South Carolina has a law that makes reporting sexual abuse mandatory. The law applies to many people and professionals, including teachers, principals, assistant principals, school attendance officers, and counselors. Mandatory reporters must file if there is “reason to believe that a child has been or may be abused or neglected or has died as the result of child abuse or neglect.”
If a mandatory reporter suspects sexual abuse, he or she must report it either to the Department of Child Services or to law enforcement. Reporting to a supervisor – such as a teacher reporting potential abuse to a school principal – does not count. Failure to report can lead to fines and even jail time. When a mandatory reporter brings his or her suspicions to the police or child services, and those suspicions turn out to be incorrect, the reporter is shielded from liability. In other words, mandated reporters cannot be held liable if they get it wrong – but they can be held liable if they know of or suspect abuse, but fail to report.
Can I sue my child’s school if my child was sexually abused?
In many cases, the school or school district may be liable for your child’s assault and abuse. You can sue them for injuries occurring at school or related to school activity.
Schools and school districts are generally liable for the conduct of their employees if the employee committed an assault or other crime while acting in the scope of their employment. This is often a contested area because the schools argue that the misconduct was not carried out in the course of the perpetrator’s employment. However, our South Carolina school abuse lawyers can argue that any actions that happen during school hours on school property (or approved school trips), or by anyone who is employed by the school or school district, are automatically within the scope of the abuser’s employment – and therefore, the school should be held responsible.
Schools have a duty to run background checks on the teachers and staff they hire – everyone from janitors to administrators – precisely because they will be working with children on a daily or regular basis. They must also conduct due diligence if they learn of incidents involving a teacher’s conduct or the conduct of any other employees at prior schools, their current school, or in their personal lives. Many sexual predators seek out teaching or schoolwork as a career because it’s an easy place to find victims.
Schools must make sure they monitor the educational and emotional progress of their students. If a teacher or school official suspects any inappropriate sexual contact, the teacher and school need to conduct a full investigation and keep the parents informed.
Schools need to enact policies that other students, teachers, and administrators understand. They must have people on staff that students can talk to about any sexual abuse or assault. Failure to enact these policies and to enforce them may be grounds for a civil lawsuit against the school.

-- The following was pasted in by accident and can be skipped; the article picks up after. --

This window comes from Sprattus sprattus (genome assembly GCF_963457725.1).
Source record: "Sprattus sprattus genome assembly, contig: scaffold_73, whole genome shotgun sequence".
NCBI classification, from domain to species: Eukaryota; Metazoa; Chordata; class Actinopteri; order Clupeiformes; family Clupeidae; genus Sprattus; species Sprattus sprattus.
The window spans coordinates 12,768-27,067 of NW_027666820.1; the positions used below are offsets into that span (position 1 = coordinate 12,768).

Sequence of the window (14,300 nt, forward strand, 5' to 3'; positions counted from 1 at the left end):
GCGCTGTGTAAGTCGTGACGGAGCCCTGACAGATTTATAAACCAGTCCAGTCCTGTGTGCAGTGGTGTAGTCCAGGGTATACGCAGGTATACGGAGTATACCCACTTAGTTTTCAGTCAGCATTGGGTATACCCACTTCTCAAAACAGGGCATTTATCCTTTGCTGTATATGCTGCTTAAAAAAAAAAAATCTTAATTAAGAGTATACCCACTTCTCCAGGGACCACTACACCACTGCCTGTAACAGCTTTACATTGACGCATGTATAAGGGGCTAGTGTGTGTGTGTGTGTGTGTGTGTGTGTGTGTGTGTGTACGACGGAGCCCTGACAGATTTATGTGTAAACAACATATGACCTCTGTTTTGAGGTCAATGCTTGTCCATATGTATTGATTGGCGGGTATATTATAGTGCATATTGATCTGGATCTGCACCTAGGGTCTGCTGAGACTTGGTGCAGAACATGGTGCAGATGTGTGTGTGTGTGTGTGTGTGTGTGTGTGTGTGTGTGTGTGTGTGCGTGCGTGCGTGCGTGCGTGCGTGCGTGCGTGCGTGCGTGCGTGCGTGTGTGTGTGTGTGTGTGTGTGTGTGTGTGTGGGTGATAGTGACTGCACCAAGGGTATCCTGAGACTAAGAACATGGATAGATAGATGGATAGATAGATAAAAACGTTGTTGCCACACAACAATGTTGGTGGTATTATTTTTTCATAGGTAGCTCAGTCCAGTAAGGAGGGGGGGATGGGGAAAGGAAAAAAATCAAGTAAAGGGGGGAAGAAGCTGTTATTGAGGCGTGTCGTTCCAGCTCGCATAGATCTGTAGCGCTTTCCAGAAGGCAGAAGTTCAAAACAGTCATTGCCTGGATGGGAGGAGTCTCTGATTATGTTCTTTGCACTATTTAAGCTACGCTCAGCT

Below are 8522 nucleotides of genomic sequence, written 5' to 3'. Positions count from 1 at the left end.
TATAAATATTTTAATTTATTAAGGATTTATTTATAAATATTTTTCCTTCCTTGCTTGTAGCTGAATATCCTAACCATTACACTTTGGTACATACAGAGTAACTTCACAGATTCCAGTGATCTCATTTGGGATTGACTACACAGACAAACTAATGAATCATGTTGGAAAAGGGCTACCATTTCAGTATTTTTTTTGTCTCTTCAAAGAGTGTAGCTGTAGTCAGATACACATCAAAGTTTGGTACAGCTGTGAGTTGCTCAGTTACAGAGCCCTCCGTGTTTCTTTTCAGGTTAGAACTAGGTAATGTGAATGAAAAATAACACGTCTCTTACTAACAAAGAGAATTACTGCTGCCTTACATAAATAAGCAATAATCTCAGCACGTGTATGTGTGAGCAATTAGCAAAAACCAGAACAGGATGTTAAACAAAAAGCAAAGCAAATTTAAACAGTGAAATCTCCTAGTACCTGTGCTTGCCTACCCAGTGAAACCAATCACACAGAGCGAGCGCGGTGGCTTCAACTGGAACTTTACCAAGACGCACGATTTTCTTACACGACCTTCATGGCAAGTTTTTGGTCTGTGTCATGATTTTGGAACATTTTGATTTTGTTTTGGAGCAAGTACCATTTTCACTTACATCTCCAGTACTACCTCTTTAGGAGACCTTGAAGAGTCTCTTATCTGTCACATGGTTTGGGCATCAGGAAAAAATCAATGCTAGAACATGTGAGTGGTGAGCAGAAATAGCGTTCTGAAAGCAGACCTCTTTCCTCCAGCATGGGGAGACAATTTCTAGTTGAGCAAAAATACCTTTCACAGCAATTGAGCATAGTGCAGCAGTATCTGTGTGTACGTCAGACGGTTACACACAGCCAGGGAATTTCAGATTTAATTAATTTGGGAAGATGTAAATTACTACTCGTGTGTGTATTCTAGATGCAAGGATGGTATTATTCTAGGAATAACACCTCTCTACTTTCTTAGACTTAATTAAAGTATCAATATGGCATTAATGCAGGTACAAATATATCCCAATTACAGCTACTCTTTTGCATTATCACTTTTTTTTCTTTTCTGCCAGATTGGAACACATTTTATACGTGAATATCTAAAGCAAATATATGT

I think my child was sexually abused at school; what do I do?
If you think you child was assaulted, the first thing to do is try to talk with your child. If you continue to think they were abused or assaulted (or harmed in anyway), you need to call law enforcement. Though you are responsible in doing this and it is the correct course, guilty parties may try to hide things once they are notified of a pending situation. Still, it is necessary to take these first steps to protect your child and all children.
Parents need to communicate with their children and be alert for any changes in behavior. Creating a safe haven for them to discuss their experiences is important. Parents should also know their child’s activities and be alert as to who their child is with when he or she is not home.
If you suspect your child was sexually abused at school, authorities recommend you:
- Speak with your child
- Report any abuse to the police
- Let the police do their job in investigating the incident and contacting the school
- Schedule a meeting with a therapist
- Consider taking photos or videos of any physical signs of abuse
- Make an appointment with an experienced sexual abuse lawyer or law firm
- Turn off your child’s social media accounts so the incident stays private
At McGowan, Hood, Felder & Phillips, LLC, we know that we cannot give you back the life your family had before the abuse occurred. What we can do is promise to fight for justice, and to work to ensure that no other children will ever suffer what your child has suffered.
Learn your rights as a parent to file a lawsuit on your child’s behalf
Sexual contact between a teacher or school employee and a child is never appropriate. If your child was the victim of any inappropriate sexual incident or behavior while at school or engaging in extra-curricular activities, you have the right to hold wrongdoers accountable. We provide a safe and secure environment for you to discuss your needs with an attorney. If you prefer speaking with a female attorney, just let us know and we’ll arrange it for you. To review your case with a South Carolina child sex abuse attorney, please call McGowan, Hood, Felder & Phillips, LLC at 803-327-7800 or use our contact form to schedule a free consultation.
Handling a variety of Sexual Abuse and Assault cases
There are many different types of assault cases. No matter the specifics, our attorneys are prepared to help you. We handle cases involving: